Jesus Christ’s two comings are foreshadowed in these pictures. First he came as priest. The Epistle to the Hebrews is the most explicit New Testament book that tells of Christ’s priestly ministry when he came the first time, and does so in light of the hope of those who look for His second appearing. As the priest He offered Himself as the sacrifice. The Book of Leviticus tells us clearly how a priest made kippur, that is atonement, for a repentant sinner who confessed his sin to the priest and brought a sacrifice. The real meaning is that the priest himself is the atonement, and offers the animal because he cannot sacrifice himself. This is a type and shadow of Jesus, who did offer Himself as priest and sacrifice when He came the first time. The importance of the Suffering Servant passage to the clear New Testament proclamation of atonement cannot be overstated. You will find it in the 53rd chapter of the Book of Isaiah. “But he was wounded for our transgressions, he was bruised for our iniquities: the chastisement of our peace was upon him; and with his stripes we are healed. All we like sheep have gone astray; we have turned every one to his own way; and the LORD hath laid on him the iniquity of us all.”
This Suffering servant, after His death in their place, rises and takes up a ministry of intercession for sinners. “When thou shalt make his soul an offering for sin, he shall see his seed, he shall prolong his days, and the will of the LORD shall prosper in his hand.” A dead man cannot prolong his days unless he rises again. In this passage, His death and resurrection are priestly, because he dies as the one true sacrifice, the atonement, and after rising “he ever lives to make intercession for them,” that is, for those who come to God through Him (Hebrews 7:25). The Old Testament sacrifices on those altars foreshadowed His true sacrifice, just as our sacrifice on this altar, in which nothing is killed, proclaims it. In fact, there is only one Eucharist (or Holy Communion or Mass – it’s all the same), and always when it is offered anywhere in the world by the Church, it is joined to the one true sacrifice on
When He comes again, the image of Messiah as King will be fulfilled in all of its glory. This is the terror of all that is evil, and it is the hope of the Church. It is a certainty that he will come on the Last Day to judge the living and the dead, to establish Heaven on Earth, to rule and so grant peace forever. Both Testaments speak of His coming as the King Messiah. Daniel saw one coming in the clouds of Heaven as the Son of man to rule with the Ancient of Days; Moses saw that “the Earth shall be filled with the glory of the Lord as the waters cover the sea.” Our eternal hope is not based upon imagination and conjecture, but upon the sure promise given in and by Christ’s resurrection from the dead. We are given the “sure and certain hope of the resurrection on the Last Day.” It is the only such hope, and it is impossible to separate that hope from Jesus Christ, because immortality, the hope of eternal life, is ours only through His resurrection. So writes Saint John about those who, due to this hope, purify themselves: “Beloved, now are we the sons of God, and it doth not yet appear what we shall be: but we know that, when he shall appear, we shall be like him; for we shall see him as he is (I John 3:2).”
John the Baptist prepared the way of the Lord by his message of repentance. Pondering these pictures of the Messiah as priest and King we are both warned and encouraged with both fear and hope. This is the meaning of Advent. It is of eternal consequence that we give heed.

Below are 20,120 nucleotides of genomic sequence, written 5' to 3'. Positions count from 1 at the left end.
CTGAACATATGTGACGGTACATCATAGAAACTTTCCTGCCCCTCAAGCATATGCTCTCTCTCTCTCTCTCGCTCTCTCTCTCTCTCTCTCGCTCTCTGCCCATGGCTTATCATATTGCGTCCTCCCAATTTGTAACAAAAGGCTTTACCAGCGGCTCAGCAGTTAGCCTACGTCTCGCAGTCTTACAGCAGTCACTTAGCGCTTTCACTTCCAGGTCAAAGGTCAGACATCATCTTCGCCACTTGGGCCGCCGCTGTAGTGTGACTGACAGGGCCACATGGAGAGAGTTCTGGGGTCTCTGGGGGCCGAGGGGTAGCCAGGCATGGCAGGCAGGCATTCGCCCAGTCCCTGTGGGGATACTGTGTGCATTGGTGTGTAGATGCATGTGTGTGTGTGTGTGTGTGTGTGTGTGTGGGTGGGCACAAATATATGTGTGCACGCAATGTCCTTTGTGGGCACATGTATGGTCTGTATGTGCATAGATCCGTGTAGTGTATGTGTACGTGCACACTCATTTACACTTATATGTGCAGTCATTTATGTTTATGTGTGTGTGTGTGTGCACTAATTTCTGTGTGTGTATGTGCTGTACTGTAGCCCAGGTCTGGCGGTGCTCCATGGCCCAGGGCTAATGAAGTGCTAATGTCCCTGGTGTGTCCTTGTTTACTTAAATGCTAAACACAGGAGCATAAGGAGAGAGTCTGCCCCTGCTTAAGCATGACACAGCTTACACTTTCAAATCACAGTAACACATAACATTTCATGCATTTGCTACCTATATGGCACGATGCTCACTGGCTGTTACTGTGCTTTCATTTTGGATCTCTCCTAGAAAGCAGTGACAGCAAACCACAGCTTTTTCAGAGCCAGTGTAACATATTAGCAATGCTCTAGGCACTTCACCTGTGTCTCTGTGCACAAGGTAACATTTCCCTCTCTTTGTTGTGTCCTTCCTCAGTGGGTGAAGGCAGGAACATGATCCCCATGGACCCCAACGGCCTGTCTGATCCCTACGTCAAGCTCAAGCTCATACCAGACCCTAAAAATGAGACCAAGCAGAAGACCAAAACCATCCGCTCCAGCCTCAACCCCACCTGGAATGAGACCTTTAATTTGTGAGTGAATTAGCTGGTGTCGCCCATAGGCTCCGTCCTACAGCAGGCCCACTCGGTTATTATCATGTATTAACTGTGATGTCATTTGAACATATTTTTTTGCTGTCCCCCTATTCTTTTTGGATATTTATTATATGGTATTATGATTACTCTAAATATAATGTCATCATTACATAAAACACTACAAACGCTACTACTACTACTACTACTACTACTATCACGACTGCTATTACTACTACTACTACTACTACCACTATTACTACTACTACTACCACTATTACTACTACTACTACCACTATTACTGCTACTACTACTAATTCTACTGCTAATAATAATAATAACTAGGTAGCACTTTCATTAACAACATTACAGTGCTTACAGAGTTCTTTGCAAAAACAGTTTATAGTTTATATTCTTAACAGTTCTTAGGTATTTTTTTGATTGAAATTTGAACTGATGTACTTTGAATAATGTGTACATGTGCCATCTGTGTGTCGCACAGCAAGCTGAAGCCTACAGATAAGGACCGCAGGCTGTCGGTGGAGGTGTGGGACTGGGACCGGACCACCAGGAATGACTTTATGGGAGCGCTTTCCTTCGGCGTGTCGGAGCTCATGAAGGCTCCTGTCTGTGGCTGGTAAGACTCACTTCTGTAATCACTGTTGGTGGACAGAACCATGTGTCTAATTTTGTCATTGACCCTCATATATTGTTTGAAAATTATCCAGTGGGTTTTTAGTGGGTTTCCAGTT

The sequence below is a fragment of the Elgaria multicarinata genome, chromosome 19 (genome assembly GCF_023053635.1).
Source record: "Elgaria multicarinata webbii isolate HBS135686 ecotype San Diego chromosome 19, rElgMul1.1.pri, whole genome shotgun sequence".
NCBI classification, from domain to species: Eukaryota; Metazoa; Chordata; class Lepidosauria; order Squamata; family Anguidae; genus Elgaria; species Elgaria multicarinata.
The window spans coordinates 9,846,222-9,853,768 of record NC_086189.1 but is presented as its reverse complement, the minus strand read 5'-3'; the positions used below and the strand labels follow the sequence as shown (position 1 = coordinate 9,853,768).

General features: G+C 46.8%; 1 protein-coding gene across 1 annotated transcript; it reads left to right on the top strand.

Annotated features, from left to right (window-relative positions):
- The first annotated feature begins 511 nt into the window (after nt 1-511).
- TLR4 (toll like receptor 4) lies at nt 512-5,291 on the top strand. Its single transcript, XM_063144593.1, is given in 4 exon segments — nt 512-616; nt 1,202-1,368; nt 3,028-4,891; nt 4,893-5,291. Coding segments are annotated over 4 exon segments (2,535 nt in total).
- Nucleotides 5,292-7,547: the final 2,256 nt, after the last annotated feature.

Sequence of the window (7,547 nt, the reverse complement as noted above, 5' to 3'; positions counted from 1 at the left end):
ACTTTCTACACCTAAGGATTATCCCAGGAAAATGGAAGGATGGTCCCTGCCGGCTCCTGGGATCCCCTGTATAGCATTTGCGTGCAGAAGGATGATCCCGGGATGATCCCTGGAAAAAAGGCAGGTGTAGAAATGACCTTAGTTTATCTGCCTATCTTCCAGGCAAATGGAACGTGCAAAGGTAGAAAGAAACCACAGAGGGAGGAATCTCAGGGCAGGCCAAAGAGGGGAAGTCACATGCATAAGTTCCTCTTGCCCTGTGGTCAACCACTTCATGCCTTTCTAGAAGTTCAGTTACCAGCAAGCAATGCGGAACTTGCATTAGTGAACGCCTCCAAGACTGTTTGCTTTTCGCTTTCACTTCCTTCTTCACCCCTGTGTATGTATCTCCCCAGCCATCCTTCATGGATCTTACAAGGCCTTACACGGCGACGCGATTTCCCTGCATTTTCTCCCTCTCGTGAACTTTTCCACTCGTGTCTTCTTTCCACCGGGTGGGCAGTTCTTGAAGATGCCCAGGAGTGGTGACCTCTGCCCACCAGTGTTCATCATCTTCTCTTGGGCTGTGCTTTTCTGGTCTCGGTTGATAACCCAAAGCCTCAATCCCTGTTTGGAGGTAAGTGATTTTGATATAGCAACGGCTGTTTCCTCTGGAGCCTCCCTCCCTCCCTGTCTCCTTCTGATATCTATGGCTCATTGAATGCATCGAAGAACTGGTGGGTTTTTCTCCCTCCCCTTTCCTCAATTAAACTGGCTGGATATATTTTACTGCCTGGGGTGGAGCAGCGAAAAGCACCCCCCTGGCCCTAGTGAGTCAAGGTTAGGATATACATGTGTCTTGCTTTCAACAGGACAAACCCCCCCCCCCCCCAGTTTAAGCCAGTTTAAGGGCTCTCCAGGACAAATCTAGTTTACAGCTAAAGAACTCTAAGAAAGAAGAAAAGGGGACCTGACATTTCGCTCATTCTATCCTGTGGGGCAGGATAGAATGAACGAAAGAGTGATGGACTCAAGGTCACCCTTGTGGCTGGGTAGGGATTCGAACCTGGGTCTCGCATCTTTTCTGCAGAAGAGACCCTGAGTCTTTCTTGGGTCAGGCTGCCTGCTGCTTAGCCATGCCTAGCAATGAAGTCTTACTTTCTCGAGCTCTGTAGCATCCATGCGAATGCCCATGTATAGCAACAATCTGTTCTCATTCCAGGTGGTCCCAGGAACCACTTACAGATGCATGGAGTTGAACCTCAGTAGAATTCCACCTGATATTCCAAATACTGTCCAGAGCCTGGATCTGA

Father Hart can an Anglican accept Pope Benedict's understanding of Purgatory?
He says the following things:
urgatory is not, as Tertullian thought, some kind of supra-worldly concentration camp where man is forced to undergo punishment in a more or less arbitrary fashion. Rather is it the inwardly necessary process of transformation in which a person becomes capable of Christ, capable of God and thus capable of unity with the whole communion of saints. Simply to look at people with any degree of realism at all is to grasp the necessity of such a process. It does not replace grace by works, but allows the former to achieve its full victory precisely as grace. What actually saves is the full assent of faith. But in most of us, that basic option is buried under a great deal of wood, hay and straw. Only with difficulty can it peer out from behind the latticework of an egoism we are powerless to pull down with our own hands. Man is the recipient of the divine mercy, yet this does not exonerate him from the need to be transformed. Encounter with the Lord is this transformation. It is the fire that burns away our dross and re-forms us to be vessels of eternal joy. (pp. 230-231)
Some recent theologians are of the opinion that the fire which both burns and saves is Christ himself, the Judge and Saviour. The encounter with him is the decisive act of judgement. Before his gaze all falsehood melts away. This encounter with him, as it burns us, transforms and frees us, allowing us to become truly ourselves. All that we build during our lives can prove to be mere straw, pure bluster, and it collapses. Yet in the pain of this encounter, when the impurity and sickness of our lives become evident to us, there lies salvation. His gaze, the touch of his heart heals us through an undeniably painful transformation “as through fire”. But it is a blessed pain, in which the holy power of his love sears through us like a flame, enabling us to become totally ourselves and thus totally of God. In this way the inter-relation between justice and grace also becomes clear: the way we live our lives is not immaterial, but our defilement does not stain us for ever if we have at least continued to reach out towards Christ, towards truth and towards love. Indeed, it has already been burned away through Christ’s Passion. At the moment of judgement we experience and we absorb the overwhelming power of his love over all the evil in the world and in ourselves. The pain of love becomes our salvation and our joy.